In these kinds of situations I attribute it to the parents probable abuse in childhood that hasn't been dealt with and now surfaces.
Doesn't make it right, but it is quite common.
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#3 of 12 Old 05-17-2003, 01:22 AM
 
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I know it is frustrating and infuriating to see how some people treat their kids. I used to react the way you are reacting. I clearly remember working in a hospital and seeing sick children - my heart would go out to them. Then one day I witnessed a mother hit her beautiful healthy little girl for something really stupid. A big ol' whack with a telephone receiver no less. I was stunned and wanted to scream at this woman that she didn't deserve her children. Honestly, there were days when I felt there should be a license issued before anyone could have kids!

But my stepmother is a counseller and she has helped me to see that behind these actions is a wounded child. I am reading the book "Giving the Love that Heals" by Harville Hendrix. He points out how the issues we have with our children relate to how we were taught to view the world, by the actions of our parents. Now when I read about what you described in your playgroup, I see the mother as someone who was almost certainly ignored and mocked like that and has grown up thinking it's "normal". If you can try to see the parent as their child it sorta makes you sad, rather than angry. I'm not trying to justify what they're doing, and of course you feel for the innocent child who will be scarred by this behaviour. But it does help me with the anger part of it...

If it were me, I would never set foot in that playgroup again though. I could not watch anything like that!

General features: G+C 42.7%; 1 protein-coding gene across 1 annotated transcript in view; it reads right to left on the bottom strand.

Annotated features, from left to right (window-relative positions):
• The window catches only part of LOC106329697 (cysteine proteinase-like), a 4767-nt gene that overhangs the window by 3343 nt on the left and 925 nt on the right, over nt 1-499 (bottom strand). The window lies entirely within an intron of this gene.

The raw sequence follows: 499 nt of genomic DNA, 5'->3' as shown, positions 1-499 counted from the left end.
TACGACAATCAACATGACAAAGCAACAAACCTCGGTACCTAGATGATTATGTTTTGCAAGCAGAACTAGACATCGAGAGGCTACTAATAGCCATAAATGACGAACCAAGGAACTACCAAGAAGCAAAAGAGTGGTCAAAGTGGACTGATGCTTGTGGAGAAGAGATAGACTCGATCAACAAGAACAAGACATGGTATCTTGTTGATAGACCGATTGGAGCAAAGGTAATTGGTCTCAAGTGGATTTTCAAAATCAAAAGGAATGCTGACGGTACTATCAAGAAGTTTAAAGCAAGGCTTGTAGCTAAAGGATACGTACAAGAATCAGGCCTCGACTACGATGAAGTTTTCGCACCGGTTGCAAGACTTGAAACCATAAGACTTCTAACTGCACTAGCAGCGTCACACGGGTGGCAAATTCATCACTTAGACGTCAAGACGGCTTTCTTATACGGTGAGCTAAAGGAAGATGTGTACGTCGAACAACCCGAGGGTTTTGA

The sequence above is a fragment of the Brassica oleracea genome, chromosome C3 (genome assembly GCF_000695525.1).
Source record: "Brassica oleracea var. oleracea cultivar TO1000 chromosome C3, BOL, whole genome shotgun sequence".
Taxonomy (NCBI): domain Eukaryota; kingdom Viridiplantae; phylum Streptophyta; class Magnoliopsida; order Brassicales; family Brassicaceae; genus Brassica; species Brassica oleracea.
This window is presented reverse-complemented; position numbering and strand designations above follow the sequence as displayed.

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#4 of 12 Old 05-17-2003, 02:02 AM - Thread Starter
 
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I feel really torn because I genuinely like the playgroup coordinator and her DH and kids -- they're super-nice, and I have no problem with the other moms, one of whom is also very AP. Thanks for suggesting to see this mom as a child herself -- it helps a little, but hey -- *I* don't feel like I got nearly the love I needed or wanted as a child, but that made me determined to shower my child with all the love she'd ever wish for.

Any suggestions?
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#5 of 12 Old 05-17-2003, 12:28 PM
 
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This is the reason *I* could never donate my precious eggs (or sperm if I were male) I could never imagine treating a child that way sooooo sad poor boy!

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#6 of 12 Old 05-17-2003, 02:21 PM
 
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In view of the fact that this mother may be seen as a child, why not use the same proven methods that we use with children.

Find a children's book that deals with the issues you are struggling with. Volunteer to read a story in the group. Make sure she is there. Don't look at her. Just tell the story.

You too, can have an impact.


a